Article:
South Texas Cotton Crop
We’ve all seen the pictures and stories on the news of the devastation in south Texas brought by Hurricane Harvey. Harvey made landfall in one of the Lone Star state’s prime cotton growing and livestock areas, the Coastal Bend. Mary Jan Buerkle, Director of Communications with Plains Cotton Growers shares what they know regarding agriculture in south Texas:
“We’ve heard a lot of reports of just awful, awful damage, devastation. We know from photos posted to social media and from some of our friends down there, there’s been extensive damage to at least one gin.”
And while extremely early in the game, crop loss estimates are coming in:
“Estimated, at this point, that Hurricane Harvey could cost cotton farmers in excess of $100 million.”
And as in many parts of the country, producers in south Texas were sitting on a bumper crop.
Harvey Forces Shutdown of Texas Ports, Threatens Others
Two major ports along the Gulf of Mexico in Texas are closed following the flooding and damage from Hurricane Harvey. Ports at the Texas Gulf account for about 24 percent of U.S. wheat exports, three percent of corn shipments and two percent of soybeans. In 2011, the Port of Corpus Christi ranked 13th in the Nation for total waterborne agricultural exports, moving about four million metric tons of cargo. The same year, the Port of Houston ranked sixth in the Nation for total waterborne agricultural exports and ninth for containerized exports, according to data compiled by the U.S. Department of Agriculture.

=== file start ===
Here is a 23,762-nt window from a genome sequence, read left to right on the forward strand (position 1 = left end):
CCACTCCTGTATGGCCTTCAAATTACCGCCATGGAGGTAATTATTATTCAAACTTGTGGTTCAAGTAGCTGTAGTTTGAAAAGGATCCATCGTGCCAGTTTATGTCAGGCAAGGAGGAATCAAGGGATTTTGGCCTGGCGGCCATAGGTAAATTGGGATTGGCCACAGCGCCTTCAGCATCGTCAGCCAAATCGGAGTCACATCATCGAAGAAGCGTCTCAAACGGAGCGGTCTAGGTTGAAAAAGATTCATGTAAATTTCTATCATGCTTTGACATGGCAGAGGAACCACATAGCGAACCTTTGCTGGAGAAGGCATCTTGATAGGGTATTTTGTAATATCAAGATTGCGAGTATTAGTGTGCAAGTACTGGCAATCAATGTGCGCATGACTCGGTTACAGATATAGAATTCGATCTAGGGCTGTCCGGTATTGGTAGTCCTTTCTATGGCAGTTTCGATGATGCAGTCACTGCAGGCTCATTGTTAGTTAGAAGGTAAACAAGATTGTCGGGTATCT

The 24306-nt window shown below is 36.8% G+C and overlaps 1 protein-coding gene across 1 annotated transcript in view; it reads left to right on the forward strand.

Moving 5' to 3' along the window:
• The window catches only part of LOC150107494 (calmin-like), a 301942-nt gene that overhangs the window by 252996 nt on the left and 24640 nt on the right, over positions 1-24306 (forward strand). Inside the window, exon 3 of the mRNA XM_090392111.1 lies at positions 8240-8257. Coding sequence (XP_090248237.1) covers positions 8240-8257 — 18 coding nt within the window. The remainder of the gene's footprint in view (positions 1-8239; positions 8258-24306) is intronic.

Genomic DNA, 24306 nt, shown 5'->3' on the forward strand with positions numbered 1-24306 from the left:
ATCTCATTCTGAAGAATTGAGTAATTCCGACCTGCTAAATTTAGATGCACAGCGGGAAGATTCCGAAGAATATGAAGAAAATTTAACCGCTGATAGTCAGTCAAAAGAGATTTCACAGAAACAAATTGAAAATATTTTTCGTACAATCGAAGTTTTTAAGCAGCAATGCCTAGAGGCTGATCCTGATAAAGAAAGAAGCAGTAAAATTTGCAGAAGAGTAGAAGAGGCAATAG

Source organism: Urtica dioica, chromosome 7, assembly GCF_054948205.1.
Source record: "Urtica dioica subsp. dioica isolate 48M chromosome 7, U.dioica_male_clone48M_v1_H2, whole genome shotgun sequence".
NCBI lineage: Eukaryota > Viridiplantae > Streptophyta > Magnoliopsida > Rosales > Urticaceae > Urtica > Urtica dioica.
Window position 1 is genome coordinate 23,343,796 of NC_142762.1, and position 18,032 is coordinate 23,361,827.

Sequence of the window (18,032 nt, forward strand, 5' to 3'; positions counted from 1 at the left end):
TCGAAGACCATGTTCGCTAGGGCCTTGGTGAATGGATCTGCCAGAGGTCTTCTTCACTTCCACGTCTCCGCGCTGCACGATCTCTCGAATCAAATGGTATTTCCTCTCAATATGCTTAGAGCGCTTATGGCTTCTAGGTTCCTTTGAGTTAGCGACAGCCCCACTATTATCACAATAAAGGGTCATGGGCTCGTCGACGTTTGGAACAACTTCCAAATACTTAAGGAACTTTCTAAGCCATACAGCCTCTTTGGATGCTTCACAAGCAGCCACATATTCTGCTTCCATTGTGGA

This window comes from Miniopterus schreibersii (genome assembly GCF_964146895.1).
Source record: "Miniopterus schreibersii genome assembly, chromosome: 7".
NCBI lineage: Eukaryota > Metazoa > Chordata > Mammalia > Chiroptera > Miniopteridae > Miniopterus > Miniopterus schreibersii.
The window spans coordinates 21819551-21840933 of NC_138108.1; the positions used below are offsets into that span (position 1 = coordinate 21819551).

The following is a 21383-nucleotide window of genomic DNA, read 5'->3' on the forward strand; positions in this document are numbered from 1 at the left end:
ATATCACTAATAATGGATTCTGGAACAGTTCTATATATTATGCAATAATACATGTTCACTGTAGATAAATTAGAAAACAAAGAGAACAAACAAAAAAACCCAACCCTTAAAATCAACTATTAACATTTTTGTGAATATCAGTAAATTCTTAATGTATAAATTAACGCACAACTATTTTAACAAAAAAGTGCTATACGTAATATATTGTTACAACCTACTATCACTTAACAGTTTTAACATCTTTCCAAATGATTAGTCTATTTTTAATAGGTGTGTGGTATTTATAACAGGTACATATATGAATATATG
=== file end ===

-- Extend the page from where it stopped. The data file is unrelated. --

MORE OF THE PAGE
GAO Recommends Lowering Crop Insurance Expected Rate of Return
The Government Accountability Office is recommending that Congress considers directing the Department of Agriculture to adjust the expected rate of return for crop insurance. In 2010, USDA negotiated a set rate of return with crop insurance providers. The return is how much companies can profit from insurance policies. In a report released last week, the GAO found that the expected rate of return was too high compared with market conditions.